Mistress Quickly got on her knees and pushed the little girl aside, peering down into the too-blue water. There was a mass the size of a fat ten year old floating in the centre. Delicate feathers of stained glass as fine as silk radiated from a central jewel, caressing the water with long, gentle strokes. 

It put Maude in mind of a drowning chandelier. 

Allison was lying sideways beside the scientist, trying not to let her offense show. “I think it’s alien. You ever heard of Dr. Smith?”

“I’d put money on it,” said Maude. She spread her arms. “Do you think a real person would build a reactor room like this?”

“…Didn’t you once kill a man with bouncy balls?”

“Shut up.” 

Maude said, “Argus,” and suddenly she could see Allison Kinsey’s deeply strange insides. 

Maude looked up and around the reactor room, sliding-scale sonar peeling away the walls. Tubes ran out from under the glass feather-star, feeding the fluid it soaked in up into the complex before returning it via the cascade.

Maude whistled. “Wow, the whole place is a giant watermill.” She pointed down at the feather-star. “That thing draws energy from the space between spaces, dumps it into the juice it’s swimming in, which is then piped to every cell, lightbulb and coffee maker in this place. Hope you haven’t stuck your finger in there, stuff would probably burn a hole in your stomach.”

Allison frowned. “What do I look like? A baby?”


Allison sighed. “Can you work with it?

“Oh, yeah. Shouldn’t take—”

Mistress Quickly spotted movement in the elevator shafts. “Allison, we’re about to have company.”         

Allison nodded and rose out of the pit. “Look alive people, baddies coming!”

The three access elevators disgorged twenty armed men out into the reactor room. 

Face red, neck-veins bulging like ropes beneath his skin, the squad leader screamed, “Hit the deck—”  

A bright white filament snatched the gun out of his hands, waving it over his head like a bully with a stolen toy.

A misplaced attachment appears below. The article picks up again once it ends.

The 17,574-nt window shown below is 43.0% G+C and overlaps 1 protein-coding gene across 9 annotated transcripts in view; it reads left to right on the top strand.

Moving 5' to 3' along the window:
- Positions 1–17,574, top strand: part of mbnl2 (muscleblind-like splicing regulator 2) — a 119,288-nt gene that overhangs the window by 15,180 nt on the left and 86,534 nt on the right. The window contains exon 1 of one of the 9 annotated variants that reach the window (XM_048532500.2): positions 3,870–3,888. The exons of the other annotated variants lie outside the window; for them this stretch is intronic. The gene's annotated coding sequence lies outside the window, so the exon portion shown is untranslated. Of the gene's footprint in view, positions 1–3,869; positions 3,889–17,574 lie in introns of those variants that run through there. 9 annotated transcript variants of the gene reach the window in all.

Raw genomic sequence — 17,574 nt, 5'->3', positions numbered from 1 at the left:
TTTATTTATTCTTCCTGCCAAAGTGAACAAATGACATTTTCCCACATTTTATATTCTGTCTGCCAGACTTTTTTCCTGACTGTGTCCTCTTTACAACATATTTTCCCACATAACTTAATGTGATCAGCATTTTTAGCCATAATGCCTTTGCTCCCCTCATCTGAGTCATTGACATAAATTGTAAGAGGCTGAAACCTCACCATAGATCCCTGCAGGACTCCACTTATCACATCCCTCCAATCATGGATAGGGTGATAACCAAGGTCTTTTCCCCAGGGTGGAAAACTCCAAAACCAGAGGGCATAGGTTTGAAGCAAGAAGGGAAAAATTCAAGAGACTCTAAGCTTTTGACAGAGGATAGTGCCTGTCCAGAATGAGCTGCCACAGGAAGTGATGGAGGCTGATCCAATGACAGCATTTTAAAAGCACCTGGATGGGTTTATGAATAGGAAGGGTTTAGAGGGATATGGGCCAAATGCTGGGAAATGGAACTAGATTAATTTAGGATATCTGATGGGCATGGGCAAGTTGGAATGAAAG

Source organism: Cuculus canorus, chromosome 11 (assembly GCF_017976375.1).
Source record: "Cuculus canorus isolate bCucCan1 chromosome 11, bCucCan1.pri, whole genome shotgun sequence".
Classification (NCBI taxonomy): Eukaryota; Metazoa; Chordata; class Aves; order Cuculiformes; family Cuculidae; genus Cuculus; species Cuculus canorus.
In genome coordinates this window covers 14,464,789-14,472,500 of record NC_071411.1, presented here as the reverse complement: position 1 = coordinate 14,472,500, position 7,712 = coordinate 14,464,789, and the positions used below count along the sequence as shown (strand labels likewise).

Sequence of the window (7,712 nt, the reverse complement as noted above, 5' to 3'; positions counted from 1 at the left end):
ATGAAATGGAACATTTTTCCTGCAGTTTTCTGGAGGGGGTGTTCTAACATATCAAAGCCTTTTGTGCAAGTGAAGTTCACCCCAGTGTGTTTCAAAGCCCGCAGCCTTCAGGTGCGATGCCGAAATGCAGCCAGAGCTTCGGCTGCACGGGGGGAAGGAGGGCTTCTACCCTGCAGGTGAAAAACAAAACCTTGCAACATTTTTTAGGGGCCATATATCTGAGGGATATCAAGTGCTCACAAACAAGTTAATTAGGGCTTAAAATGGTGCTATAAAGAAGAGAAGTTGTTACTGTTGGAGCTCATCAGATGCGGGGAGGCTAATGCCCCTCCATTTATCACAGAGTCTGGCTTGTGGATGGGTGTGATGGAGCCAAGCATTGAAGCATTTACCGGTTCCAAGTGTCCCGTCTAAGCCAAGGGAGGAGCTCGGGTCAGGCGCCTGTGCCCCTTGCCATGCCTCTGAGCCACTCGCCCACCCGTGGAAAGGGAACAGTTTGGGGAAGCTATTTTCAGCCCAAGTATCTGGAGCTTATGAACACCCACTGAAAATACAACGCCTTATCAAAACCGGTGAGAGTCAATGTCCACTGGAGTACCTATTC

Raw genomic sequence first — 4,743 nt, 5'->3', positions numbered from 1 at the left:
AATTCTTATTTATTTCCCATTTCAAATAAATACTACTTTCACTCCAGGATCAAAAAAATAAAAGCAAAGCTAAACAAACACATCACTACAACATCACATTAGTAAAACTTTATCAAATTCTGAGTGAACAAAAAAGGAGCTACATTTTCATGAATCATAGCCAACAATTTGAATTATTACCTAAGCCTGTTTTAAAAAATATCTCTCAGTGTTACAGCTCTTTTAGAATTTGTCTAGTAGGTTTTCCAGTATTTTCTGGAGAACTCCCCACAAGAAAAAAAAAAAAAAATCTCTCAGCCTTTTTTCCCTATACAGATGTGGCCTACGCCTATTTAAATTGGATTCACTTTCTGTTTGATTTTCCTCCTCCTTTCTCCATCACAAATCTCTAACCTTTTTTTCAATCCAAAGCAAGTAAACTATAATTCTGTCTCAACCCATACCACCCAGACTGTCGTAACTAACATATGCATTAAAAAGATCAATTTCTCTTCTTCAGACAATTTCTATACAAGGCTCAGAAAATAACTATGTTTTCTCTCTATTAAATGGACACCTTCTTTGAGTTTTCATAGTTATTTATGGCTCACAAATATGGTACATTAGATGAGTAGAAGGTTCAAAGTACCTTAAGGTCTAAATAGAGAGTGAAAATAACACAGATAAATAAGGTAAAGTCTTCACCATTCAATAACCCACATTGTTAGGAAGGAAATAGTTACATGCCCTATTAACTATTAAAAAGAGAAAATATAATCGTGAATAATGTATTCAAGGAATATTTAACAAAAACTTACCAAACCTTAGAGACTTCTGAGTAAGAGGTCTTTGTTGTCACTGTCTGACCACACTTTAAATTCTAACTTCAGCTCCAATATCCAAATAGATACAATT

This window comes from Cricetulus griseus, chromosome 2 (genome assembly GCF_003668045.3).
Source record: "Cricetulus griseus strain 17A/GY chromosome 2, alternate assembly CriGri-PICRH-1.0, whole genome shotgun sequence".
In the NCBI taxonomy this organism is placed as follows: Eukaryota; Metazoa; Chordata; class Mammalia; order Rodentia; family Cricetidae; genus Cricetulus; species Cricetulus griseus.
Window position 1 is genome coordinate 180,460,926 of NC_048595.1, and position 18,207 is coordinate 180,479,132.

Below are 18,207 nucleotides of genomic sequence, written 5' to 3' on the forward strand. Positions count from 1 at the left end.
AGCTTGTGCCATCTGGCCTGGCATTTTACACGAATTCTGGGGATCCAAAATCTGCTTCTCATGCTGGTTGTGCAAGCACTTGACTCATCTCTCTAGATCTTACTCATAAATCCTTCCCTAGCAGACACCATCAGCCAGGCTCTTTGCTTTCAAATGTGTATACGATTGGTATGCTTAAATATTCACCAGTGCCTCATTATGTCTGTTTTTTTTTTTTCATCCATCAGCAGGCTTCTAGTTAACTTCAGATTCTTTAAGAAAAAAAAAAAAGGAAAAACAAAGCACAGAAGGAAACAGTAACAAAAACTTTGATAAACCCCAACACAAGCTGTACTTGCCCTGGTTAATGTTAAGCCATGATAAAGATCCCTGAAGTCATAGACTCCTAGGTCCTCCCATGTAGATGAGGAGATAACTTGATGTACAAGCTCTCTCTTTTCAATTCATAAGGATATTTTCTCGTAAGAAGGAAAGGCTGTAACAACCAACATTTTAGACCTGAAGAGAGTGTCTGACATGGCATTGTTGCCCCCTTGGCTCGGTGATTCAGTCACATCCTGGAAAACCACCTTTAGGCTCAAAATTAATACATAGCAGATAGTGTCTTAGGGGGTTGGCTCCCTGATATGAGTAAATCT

“The hell—”

A pink streak raced and weaved through the guards, stripping all of them of their firearms. 

The blur came to a stop a few feet before the men, revealing Andrea clutching a bundle of automatic rifles, a few of the guns spilling from her arms and clattering on the floor.

“Looking for these?”

It was terribly unfair. Taking a human’s tools was like pulling a wolf’s teeth. What else did they have?

The guards broke out in a chorus of swearing and shouting, charging towards the girl. 

“You asked for it..”

Andrea’s eyes glowed bright red, along with those of the hissing snakes growing from her scalp. 

The front most men froze mid-run, toppling forwards when the guards behind them smacked into their backs.

Andrea screwed her eyes shut and proceeded to grow twenty five feet in size. She raised her right foot over the half-paralyzed pile of men. “Say mercy!”

Many out of synch cries of “Mercy!”

Tom golf-clapped. “Nice one, Ann.”

“I try,” said Ann. 

Tom called over to Arn, jabbing his thumb at the human pile. “Get these fools out of here.”

Arnold wondered why Tom thought he could give him orders all of a sudden. Probably because he was Tom Long, he decided. 

Languidly, the boy zapped away the guards. 

“I meant to ask,” said Allison, rolling gently in the air, “where’ve you been sending the guards?”

Arnold shrugged. “Some place I saw in my atlas. ‘Phaeacia’ it’s called. It said they liked guests.4” 

Mistress Quickly hadn’t even stopped working during the attempted incursion. From dozens of parts pulled from her belt, she had erected a metal cage like a spider lurking over the reactor pool, ready to devour whatever swum beneath its web. 

Allison floated back down to Mistress Quickly, loudly asking, “How are we going, Maude?”

Thunder-Tiger blinked. “Maude?”

Maude hissed, “Not when I’m in the suit, girl.” She cleared her throat. “Nearly done.” She shouted. “Hey Billy, ask Blanchey if we’re still connected to his quantum computers! Otherwise this thing is just the world’s most efficient paper shredder! And everything else shredder!”